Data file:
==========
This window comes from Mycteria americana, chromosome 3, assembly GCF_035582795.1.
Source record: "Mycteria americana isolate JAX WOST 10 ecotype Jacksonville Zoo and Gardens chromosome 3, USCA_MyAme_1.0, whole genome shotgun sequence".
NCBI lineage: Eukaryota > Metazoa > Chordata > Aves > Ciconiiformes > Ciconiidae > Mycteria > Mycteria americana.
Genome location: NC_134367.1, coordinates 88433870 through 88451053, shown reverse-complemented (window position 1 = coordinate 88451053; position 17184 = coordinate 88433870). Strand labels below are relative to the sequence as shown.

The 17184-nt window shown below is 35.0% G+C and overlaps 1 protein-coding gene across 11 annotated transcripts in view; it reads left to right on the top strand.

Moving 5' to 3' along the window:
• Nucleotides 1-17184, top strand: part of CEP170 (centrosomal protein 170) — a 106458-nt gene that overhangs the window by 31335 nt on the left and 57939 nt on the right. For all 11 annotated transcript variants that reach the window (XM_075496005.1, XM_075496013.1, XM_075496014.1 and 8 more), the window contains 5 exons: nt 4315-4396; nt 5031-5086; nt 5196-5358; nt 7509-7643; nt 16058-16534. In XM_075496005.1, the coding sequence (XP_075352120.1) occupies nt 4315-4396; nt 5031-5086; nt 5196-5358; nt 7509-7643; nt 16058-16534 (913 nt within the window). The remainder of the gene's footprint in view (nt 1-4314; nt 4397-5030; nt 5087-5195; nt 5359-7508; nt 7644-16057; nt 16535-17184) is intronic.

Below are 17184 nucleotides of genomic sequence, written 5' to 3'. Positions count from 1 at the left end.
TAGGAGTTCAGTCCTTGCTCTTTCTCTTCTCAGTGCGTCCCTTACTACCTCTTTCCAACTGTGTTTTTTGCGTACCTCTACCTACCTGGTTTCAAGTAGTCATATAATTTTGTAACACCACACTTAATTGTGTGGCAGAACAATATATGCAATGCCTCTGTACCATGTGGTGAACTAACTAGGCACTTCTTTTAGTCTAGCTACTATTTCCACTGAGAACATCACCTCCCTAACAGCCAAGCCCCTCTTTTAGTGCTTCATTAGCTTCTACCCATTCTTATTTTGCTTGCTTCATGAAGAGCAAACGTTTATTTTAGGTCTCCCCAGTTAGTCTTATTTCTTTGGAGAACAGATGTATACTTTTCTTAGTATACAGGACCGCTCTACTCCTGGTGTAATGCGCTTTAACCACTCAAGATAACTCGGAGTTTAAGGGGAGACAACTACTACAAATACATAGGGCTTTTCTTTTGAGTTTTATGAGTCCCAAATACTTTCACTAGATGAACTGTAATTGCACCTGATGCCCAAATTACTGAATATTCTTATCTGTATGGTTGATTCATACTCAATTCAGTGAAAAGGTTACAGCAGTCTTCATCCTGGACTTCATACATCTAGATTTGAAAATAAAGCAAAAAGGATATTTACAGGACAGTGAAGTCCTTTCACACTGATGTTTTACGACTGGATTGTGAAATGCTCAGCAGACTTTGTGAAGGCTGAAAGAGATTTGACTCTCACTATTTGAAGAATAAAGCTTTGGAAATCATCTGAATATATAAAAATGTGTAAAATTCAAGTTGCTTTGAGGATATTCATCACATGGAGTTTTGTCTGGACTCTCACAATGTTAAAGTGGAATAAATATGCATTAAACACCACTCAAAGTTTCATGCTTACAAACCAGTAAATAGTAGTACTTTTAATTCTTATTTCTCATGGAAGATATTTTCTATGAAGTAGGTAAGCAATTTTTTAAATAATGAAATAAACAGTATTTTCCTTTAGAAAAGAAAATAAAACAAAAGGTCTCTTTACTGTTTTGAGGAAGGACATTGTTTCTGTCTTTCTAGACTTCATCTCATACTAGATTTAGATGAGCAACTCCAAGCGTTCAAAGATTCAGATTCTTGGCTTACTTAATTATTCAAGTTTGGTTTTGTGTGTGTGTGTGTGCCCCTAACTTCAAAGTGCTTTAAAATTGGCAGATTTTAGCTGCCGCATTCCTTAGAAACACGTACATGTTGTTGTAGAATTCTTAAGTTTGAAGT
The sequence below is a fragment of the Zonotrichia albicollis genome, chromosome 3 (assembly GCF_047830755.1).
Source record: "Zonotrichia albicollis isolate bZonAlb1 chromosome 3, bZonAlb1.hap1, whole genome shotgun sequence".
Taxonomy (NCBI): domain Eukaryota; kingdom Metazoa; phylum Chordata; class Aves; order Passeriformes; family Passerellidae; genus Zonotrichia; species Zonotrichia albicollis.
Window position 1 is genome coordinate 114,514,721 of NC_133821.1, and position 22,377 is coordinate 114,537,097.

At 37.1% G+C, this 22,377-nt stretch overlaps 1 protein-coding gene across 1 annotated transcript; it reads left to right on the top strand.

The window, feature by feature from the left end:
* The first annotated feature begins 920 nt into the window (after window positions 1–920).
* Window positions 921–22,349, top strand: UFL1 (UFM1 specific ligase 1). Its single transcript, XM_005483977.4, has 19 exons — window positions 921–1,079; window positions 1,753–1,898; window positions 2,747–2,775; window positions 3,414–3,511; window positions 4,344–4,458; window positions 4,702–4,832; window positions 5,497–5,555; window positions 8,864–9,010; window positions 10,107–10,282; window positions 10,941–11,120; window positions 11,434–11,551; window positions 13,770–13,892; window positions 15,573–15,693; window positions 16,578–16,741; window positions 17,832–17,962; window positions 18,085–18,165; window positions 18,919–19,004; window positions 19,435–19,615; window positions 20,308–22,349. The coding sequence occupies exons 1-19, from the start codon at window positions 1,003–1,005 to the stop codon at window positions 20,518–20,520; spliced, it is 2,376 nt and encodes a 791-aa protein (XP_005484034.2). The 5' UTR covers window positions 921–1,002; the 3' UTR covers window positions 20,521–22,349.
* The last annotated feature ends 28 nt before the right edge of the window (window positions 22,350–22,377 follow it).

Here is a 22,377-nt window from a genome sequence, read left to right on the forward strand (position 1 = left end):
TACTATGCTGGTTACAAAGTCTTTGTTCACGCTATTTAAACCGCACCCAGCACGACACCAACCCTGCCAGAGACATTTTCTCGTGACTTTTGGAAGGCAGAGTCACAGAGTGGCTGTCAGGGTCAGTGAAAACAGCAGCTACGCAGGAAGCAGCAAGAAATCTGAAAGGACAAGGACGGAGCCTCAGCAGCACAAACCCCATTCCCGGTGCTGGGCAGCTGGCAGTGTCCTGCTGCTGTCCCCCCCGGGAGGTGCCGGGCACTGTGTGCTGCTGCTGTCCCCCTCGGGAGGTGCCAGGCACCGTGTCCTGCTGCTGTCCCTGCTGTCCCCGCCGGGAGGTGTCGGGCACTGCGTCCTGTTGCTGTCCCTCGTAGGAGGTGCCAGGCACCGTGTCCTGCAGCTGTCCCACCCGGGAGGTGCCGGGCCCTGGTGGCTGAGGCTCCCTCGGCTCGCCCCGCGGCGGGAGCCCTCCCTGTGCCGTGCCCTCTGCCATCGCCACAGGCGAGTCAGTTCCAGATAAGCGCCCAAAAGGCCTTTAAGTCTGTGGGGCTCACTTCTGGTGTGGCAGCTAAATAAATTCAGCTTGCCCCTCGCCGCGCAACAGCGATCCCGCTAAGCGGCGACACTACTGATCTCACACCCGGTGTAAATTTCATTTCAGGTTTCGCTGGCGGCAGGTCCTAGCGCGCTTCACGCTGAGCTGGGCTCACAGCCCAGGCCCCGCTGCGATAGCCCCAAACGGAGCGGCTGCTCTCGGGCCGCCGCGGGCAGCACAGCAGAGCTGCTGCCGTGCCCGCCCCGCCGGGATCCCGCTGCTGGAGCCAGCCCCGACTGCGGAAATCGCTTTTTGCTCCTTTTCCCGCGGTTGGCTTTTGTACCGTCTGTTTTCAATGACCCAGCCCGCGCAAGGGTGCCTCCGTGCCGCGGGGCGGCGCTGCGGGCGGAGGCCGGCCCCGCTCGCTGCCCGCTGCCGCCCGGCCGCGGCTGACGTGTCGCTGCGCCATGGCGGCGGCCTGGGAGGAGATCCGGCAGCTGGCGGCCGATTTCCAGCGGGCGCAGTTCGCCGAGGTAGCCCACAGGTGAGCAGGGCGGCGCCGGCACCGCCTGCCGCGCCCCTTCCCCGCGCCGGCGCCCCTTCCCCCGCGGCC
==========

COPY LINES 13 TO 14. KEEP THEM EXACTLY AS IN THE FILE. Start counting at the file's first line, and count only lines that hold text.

Window position 1 is genome coordinate 114,514,721 of NC_133821.1, and position 22,377 is coordinate 114,537,097.

At 37.1% G+C, this 22,377-nt stretch overlaps 1 protein-coding gene across 1 annotated transcript; it reads left to right on the top strand.